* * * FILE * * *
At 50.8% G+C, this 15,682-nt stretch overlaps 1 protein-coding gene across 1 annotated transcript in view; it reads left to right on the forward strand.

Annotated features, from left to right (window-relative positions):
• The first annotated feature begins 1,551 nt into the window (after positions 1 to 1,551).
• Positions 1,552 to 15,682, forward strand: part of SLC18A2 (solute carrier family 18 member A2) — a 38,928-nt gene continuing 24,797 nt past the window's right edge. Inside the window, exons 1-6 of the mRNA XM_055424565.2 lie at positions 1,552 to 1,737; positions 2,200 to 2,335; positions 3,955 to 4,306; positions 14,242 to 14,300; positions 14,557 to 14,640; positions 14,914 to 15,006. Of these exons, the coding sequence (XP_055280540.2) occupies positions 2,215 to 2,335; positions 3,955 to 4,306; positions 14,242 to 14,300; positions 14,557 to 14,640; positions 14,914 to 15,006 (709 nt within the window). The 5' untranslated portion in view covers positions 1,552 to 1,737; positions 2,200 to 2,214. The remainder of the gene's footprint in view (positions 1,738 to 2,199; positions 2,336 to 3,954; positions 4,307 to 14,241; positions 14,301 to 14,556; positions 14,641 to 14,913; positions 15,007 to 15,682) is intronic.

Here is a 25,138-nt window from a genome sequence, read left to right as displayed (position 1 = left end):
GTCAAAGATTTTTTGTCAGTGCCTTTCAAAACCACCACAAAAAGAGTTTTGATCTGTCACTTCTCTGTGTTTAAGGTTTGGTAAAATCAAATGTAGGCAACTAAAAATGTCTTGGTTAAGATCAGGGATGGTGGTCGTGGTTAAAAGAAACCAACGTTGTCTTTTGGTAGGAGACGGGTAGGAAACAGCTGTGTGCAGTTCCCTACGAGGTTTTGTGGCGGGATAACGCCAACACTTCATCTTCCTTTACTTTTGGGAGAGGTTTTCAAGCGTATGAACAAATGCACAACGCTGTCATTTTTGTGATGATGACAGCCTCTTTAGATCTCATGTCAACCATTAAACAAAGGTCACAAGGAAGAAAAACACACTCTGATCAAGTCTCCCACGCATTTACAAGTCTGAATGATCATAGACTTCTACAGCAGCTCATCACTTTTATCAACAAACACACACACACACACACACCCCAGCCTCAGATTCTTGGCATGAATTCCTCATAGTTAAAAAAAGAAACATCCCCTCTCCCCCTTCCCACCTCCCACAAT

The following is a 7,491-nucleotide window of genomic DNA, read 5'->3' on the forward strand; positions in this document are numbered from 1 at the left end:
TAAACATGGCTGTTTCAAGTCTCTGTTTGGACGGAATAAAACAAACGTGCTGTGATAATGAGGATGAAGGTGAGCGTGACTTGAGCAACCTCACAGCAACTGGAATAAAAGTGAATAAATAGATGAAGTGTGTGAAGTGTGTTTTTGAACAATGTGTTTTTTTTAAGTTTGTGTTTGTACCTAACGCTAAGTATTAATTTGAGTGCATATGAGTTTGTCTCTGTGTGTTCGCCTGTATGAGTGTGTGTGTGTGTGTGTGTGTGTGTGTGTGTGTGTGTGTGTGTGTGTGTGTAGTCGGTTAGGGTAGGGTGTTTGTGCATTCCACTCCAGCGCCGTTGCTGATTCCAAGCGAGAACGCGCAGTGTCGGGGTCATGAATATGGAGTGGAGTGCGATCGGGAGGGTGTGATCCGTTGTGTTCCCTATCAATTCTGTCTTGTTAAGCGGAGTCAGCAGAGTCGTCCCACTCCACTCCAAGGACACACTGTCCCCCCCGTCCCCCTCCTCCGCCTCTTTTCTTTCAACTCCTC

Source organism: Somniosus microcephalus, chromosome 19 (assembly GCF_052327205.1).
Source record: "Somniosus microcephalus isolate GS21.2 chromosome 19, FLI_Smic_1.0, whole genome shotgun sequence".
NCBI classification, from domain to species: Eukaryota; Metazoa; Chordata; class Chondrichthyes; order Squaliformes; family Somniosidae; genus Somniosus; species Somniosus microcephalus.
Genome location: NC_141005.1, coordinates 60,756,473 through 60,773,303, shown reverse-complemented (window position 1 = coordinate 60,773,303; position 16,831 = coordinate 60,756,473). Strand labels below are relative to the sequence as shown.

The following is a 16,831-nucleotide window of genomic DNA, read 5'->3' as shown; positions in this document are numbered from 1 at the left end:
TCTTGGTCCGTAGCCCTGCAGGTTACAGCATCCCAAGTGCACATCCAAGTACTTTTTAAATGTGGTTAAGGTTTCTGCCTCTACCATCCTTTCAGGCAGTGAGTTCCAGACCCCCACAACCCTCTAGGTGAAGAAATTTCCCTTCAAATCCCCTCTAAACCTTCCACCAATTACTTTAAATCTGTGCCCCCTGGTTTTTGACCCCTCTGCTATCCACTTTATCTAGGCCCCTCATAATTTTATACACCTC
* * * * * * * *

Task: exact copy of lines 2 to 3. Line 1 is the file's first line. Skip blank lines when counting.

Annotated features, from left to right (window-relative positions):
• The first annotated feature begins 1,551 nt into the window (after positions 1 to 1,551).